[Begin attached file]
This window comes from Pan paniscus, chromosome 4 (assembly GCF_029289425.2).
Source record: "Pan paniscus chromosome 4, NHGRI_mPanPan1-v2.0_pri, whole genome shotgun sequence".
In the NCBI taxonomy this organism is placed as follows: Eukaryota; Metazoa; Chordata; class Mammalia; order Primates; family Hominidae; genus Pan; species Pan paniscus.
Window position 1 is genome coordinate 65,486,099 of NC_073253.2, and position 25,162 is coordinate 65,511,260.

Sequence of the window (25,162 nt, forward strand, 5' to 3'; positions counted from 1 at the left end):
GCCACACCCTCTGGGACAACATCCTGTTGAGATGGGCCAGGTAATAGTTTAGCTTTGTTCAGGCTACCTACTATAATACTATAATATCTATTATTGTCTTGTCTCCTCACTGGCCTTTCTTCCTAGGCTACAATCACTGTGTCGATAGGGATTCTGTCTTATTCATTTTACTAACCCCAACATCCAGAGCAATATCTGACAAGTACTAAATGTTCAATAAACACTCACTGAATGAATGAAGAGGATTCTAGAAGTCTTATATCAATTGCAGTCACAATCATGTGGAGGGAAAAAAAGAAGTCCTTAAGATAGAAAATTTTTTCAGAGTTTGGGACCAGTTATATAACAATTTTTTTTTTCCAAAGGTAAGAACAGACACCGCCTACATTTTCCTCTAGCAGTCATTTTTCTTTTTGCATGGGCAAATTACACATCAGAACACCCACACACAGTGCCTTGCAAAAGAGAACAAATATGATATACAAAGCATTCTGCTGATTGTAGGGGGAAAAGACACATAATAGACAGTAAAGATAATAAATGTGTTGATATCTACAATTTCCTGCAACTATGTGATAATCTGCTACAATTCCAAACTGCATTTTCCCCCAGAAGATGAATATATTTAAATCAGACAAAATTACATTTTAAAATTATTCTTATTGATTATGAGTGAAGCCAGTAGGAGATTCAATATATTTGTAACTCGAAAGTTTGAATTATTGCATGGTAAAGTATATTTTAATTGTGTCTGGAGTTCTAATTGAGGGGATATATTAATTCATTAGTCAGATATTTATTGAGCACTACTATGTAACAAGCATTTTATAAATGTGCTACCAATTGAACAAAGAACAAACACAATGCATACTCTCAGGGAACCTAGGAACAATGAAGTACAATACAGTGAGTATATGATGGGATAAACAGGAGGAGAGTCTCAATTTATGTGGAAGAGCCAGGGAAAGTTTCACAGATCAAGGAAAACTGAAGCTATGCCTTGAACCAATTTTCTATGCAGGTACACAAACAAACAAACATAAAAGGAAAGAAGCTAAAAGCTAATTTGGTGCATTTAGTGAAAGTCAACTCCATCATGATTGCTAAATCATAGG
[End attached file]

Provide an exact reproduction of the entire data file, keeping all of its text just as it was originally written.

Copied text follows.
This window comes from Pan paniscus, chromosome 4 (assembly GCF_029289425.2).
Source record: "Pan paniscus chromosome 4, NHGRI_mPanPan1-v2.0_pri, whole genome shotgun sequence".
In the NCBI taxonomy this organism is placed as follows: Eukaryota; Metazoa; Chordata; class Mammalia; order Primates; family Hominidae; genus Pan; species Pan paniscus.
Window position 1 is genome coordinate 65,486,099 of NC_073253.2, and position 25,162 is coordinate 65,511,260.

Sequence of the window (25,162 nt, forward strand, 5' to 3'; positions counted from 1 at the left end):
GCCACACCCTCTGGGACAACATCCTGTTGAGATGGGCCAGGTAATAGTTTAGCTTTGTTCAGGCTACCTACTATAATACTATAATATCTATTATTGTCTTGTCTCCTCACTGGCCTTTCTTCCTAGGCTACAATCACTGTGTCGATAGGGATTCTGTCTTATTCATTTTACTAACCCCAACATCCAGAGCAATATCTGACAAGTACTAAATGTTCAATAAACACTCACTGAATGAATGAAGAGGATTCTAGAAGTCTTATATCAATTGCAGTCACAATCATGTGGAGGGAAAAAAAGAAGTCCTTAAGATAGAAAATTTTTTCAGAGTTTGGGACCAGTTATATAACAATTTTTTTTTTCCAAAGGTAAGAACAGACACCGCCTACATTTTCCTCTAGCAGTCATTTTTCTTTTTGCATGGGCAAATTACACATCAGAACACCCACACACAGTGCCTTGCAAAAGAGAACAAATATGATATACAAAGCATTCTGCTGATTGTAGGGGGAAAAGACACATAATAGACAGTAAAGATAATAAATGTGTTGATATCTACAATTTCCTGCAACTATGTGATAATCTGCTACAATTCCAAACTGCATTTTCCCCCAGAAGATGAATATATTTAAATCAGACAAAATTACATTTTAAAATTATTCTTATTGATTATGAGTGAAGCCAGTAGGAGATTCAATATATTTGTAACTCGAAAGTTTGAATTATTGCATGGTAAAGTATATTTTAATTGTGTCTGGAGTTCTAATTGAGGGGATATATTAATTCATTAGTCAGATATTTATTGAGCACTACTATGTAACAAGCATTTTATAAATGTGCTACCAATTGAACAAAGAACAAACACAATGCATACTCTCAGGGAACCTAGGAACAATGAAGTACAATACAGTGAGTATATGATGGGATAAACAGGAGGAGAGTCTCAATTTATGTGGAAGAGCCAGGGAAAGTTTCACAGATCAAGGAAAACTGAAGCTATGCCTTGAACCAATTTTCTATGCAGGTACACAAACAAACAAACATAAAAGGAAAGAAGCTAAAAGCTAATTTGGTGCATTTAGTGAAAGTCAACTCCATCATGATTGCTAAATCATAGG